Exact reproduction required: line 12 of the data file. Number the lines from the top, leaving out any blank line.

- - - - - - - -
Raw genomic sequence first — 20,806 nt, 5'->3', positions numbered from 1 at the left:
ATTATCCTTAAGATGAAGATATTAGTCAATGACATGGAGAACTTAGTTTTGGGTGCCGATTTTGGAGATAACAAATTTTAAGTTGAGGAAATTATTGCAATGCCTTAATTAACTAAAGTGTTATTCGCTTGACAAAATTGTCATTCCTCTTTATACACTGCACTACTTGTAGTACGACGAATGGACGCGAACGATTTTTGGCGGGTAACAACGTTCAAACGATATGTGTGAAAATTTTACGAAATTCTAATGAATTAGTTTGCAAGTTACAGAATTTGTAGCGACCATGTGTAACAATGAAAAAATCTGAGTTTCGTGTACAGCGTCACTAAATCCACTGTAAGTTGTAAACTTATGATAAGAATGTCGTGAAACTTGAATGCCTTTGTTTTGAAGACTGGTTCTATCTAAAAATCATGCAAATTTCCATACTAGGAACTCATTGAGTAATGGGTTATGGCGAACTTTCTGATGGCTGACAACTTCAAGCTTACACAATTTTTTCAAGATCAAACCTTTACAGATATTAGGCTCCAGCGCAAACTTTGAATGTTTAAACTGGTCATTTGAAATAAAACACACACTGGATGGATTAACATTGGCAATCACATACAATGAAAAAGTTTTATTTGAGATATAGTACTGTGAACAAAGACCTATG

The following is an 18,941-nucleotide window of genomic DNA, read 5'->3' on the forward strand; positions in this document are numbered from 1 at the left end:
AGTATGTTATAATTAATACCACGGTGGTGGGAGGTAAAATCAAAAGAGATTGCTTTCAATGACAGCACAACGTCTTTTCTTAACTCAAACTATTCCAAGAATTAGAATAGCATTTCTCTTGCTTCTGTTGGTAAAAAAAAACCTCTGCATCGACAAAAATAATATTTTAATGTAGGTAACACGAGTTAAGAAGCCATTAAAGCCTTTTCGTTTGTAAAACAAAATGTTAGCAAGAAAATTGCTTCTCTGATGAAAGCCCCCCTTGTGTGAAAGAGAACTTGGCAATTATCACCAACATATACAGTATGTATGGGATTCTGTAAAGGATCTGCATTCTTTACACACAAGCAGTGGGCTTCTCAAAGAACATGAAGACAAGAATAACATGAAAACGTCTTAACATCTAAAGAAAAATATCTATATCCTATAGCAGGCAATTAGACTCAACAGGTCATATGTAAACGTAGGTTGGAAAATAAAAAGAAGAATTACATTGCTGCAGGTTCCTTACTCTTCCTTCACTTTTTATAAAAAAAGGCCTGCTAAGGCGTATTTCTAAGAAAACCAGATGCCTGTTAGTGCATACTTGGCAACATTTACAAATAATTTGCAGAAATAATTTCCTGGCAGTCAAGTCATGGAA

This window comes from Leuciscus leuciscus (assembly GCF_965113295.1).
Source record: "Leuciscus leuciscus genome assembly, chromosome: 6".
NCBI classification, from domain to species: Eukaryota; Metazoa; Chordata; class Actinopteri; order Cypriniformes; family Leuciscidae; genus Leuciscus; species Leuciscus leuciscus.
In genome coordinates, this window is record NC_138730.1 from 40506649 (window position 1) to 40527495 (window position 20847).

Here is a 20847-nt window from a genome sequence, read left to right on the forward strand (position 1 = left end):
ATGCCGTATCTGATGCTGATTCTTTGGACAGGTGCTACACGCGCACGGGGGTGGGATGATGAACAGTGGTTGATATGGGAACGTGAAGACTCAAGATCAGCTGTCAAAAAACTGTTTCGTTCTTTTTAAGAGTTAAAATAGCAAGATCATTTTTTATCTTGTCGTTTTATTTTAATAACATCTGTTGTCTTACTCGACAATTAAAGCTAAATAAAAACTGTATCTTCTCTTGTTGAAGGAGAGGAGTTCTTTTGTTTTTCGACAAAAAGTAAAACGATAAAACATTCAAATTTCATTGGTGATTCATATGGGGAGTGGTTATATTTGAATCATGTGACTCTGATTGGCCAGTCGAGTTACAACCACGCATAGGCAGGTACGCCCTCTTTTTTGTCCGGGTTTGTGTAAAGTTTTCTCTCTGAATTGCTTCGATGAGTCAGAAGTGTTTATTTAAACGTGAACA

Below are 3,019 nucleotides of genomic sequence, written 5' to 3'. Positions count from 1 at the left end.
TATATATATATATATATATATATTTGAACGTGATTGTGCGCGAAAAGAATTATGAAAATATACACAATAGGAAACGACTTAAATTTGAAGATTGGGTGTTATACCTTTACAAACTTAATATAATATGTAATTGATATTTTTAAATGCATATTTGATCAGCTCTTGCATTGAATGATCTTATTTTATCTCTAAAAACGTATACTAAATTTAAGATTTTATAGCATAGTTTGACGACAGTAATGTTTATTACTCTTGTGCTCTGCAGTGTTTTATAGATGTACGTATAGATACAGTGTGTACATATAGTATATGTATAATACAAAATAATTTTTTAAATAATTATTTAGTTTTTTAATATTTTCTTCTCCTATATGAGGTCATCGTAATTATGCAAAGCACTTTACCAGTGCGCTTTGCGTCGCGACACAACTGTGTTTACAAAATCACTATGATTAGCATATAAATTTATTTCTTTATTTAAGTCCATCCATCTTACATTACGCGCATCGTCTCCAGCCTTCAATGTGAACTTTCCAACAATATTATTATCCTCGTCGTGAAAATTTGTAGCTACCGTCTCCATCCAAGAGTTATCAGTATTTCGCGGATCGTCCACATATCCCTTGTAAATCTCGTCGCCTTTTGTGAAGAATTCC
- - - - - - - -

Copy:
TATATATATATATATATATATATTTGAACGTGATTGTGCGCGAAAAGAATTATGAAAATATACACAATAGGAAACGACTTAAATTTGAAGATTGGGTGTTATACCTTTACAAACTTAATATAATATGTAATTGATATTTTTAAATGCATATTTGATCAGCTCTTGCATTGAATGATCTTATTTTATCTCTAAAAACGTATACTAAATTTAAGATTTTATAGCATAGTTTGACGACAGTAATGTTTATTACTCTTGTGCTCTGCAGTGTTTTATAGATGTACGTATAGATACAGTGTGTACATATAGTATATGTATAATACAAAATAATTTTTTAAATAATTATTTAGTTTTTTAATATTTTCTTCTCCTATATGAGGTCATCGTAATTATGCAAAGCACTTTACCAGTGCGCTTTGCGTCGCGACACAACTGTGTTTACAAAATCACTATGATTAGCATATAAATTTATTTCTTTATTTAAGTCCATCCATCTTACATTACGCGCATCGTCTCCAGCCTTCAATGTGAACTTTCCAACAATATTATTATCCTCGTCGTGAAAATTTGTAGCTACCGTCTCCATCCAAGAGTTATCAGTATTTCGCGGATCGTCCACATATCCCTTGTAAATCTCGTCGCCTTTTGTGAAGAATTCC